Underwriters Labs (UL) is better known for its electrical safety certification programs, but in 2016, the company introduced three UL 2900 IoT security standards that defined requirements of software cybersecurity for network-connectable products. Four years later, you may not have heard many products adhering to UL 2900, and Laurens van Oijen, IoT security solution leader at UL, recognizes that ” the UL 2900 set the bar too high for most consumer electronics/IoT companies” according to a report on CE Pro. So instead the company has launched the UL IoT Security Rating System last May with 5 levels of “security capabilities” ranking IoT devices and products with either Bronze, Silver, Gold, Platinum, or Diamond. Those certifications are aimed to help both manufacturers and developers to improve the security of their solutions, and help consumers make better purchase decisions by knowing the level of security of IoT products by just looking at a label on the product package. The UL IoT Security …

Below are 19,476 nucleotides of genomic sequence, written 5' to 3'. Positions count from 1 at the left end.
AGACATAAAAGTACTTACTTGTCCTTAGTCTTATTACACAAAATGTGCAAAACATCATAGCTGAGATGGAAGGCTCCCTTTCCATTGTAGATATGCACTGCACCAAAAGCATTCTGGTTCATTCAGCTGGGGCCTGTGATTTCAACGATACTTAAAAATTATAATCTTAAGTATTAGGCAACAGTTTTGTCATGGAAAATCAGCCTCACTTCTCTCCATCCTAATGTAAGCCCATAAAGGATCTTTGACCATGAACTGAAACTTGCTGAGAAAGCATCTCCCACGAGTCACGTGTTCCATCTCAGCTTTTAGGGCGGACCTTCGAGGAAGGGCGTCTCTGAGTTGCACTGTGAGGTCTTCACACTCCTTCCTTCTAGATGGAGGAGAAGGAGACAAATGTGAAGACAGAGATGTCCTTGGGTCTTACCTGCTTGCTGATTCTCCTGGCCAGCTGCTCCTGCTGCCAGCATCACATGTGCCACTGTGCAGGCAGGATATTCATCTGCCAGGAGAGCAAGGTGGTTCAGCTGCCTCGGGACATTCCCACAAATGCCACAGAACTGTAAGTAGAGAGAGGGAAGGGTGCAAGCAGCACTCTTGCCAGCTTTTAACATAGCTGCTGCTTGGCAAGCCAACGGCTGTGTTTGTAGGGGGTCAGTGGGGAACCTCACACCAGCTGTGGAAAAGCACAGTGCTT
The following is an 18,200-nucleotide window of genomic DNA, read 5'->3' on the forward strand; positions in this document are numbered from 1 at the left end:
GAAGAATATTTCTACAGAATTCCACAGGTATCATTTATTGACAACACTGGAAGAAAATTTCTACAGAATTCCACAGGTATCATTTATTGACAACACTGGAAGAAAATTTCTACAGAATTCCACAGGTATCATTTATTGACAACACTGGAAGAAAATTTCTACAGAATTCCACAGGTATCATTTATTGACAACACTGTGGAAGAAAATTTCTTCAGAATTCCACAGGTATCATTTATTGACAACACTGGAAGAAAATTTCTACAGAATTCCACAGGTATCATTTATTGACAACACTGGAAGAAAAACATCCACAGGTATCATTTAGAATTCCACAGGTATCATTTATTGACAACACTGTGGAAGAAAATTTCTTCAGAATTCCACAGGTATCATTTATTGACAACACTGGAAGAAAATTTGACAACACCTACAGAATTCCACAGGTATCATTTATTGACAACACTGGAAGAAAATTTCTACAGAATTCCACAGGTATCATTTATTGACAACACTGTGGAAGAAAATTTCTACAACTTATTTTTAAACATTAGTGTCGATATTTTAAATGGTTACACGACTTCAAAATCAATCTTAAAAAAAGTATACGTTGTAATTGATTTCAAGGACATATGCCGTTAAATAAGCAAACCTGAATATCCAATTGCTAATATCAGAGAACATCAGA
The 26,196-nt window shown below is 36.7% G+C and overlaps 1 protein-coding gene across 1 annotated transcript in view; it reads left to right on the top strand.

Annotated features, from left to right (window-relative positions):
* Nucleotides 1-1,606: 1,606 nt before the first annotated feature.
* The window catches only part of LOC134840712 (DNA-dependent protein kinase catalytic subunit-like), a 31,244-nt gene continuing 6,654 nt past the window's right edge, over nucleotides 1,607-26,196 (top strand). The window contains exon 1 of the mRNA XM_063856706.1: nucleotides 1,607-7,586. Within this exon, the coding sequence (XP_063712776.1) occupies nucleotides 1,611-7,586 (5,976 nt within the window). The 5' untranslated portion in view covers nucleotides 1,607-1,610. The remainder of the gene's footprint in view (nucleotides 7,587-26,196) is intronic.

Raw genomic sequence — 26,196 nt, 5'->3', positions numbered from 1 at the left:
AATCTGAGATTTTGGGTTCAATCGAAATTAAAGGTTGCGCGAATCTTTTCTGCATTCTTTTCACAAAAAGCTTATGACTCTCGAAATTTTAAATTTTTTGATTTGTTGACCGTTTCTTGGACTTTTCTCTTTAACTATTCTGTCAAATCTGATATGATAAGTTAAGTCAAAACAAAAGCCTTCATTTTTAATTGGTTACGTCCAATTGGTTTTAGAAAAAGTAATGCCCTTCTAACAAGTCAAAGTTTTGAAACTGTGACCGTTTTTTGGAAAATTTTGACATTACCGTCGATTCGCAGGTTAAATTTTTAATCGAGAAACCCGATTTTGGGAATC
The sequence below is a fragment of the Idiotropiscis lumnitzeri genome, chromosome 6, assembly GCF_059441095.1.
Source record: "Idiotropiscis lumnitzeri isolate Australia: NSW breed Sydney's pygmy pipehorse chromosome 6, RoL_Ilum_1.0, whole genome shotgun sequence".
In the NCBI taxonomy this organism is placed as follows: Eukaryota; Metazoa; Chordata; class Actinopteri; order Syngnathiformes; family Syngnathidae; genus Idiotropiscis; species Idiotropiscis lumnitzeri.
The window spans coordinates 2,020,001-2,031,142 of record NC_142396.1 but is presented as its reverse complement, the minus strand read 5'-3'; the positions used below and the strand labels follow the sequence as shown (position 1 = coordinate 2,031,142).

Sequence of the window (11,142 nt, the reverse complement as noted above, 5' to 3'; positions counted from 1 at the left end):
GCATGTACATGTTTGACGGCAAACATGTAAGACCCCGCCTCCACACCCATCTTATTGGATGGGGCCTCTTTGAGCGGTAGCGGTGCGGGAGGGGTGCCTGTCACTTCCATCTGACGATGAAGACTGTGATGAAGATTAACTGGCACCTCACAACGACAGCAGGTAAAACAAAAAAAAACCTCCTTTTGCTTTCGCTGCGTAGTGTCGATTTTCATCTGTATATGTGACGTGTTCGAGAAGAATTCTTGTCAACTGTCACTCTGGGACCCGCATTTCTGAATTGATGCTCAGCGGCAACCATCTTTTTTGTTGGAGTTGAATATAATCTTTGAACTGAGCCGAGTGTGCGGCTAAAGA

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Some Interesting Talks from FOSDEM 2020 Schedule

FOSDEM 2020 Schedule